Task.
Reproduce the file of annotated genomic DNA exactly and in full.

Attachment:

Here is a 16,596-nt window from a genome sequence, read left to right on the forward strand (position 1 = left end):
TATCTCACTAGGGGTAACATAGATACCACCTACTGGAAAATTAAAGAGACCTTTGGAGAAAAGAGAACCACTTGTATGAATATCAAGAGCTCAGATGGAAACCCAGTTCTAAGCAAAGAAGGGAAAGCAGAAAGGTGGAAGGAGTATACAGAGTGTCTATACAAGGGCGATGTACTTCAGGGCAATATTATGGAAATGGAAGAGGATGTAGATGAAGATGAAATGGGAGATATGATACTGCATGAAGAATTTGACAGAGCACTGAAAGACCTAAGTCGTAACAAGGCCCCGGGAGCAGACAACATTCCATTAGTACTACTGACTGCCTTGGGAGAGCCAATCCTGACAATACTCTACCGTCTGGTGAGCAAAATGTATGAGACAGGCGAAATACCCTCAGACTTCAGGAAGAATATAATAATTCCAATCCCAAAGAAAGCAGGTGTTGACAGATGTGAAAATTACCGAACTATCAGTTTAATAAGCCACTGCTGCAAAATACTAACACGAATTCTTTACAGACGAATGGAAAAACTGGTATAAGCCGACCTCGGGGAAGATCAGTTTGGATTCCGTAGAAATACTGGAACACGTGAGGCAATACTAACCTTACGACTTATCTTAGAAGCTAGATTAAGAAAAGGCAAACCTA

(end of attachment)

Here is a 16,596-nt window from a genome sequence, read left to right on the forward strand (position 1 = left end):
TATCTCACTAGGGGTAACATAGATACCACCTACTGGAAAATTAAAGAGACCTTTGGAGAAAAGAGAACCACTTGTATGAATATCAAGAGCTCAGATGGAAACCCAGTTCTAAGCAAAGAAGGGAAAGCAGAAAGGTGGAAGGAGTATACAGAGTGTCTATACAAGGGCGATGTACTTCAGGGCAATATTATGGAAATGGAAGAGGATGTAGATGAAGATGAAATGGGAGATATGATACTGCATGAAGAATTTGACAGAGCACTGAAAGACCTAAGTCGTAACAAGGCCCCGGGAGCAGACAACATTCCATTAGTACTACTGACTGCCTTGGGAGAGCCAATCCTGACAATACTCTACCGTCTGGTGAGCAAAATGTATGAGACAGGCGAAATACCCTCAGACTTCAGGAAGAATATAATAATTCCAATCCCAAAGAAAGCAGGTGTTGACAGATGTGAAAATTACCGAACTATCAGTTTAATAAGCCACTGCTGCAAAATACTAACACGAATTCTTTACAGACGAATGGAAAAACTGGTATAAGCCGACCTCGGGGAAGATCAGTTTGGATTCCGTAGAAATACTGGAACACGTGAGGCAATACTAACCTTACGACTTATCTTAGAAGCTAGATTAAGAAAAGGCAAACCTA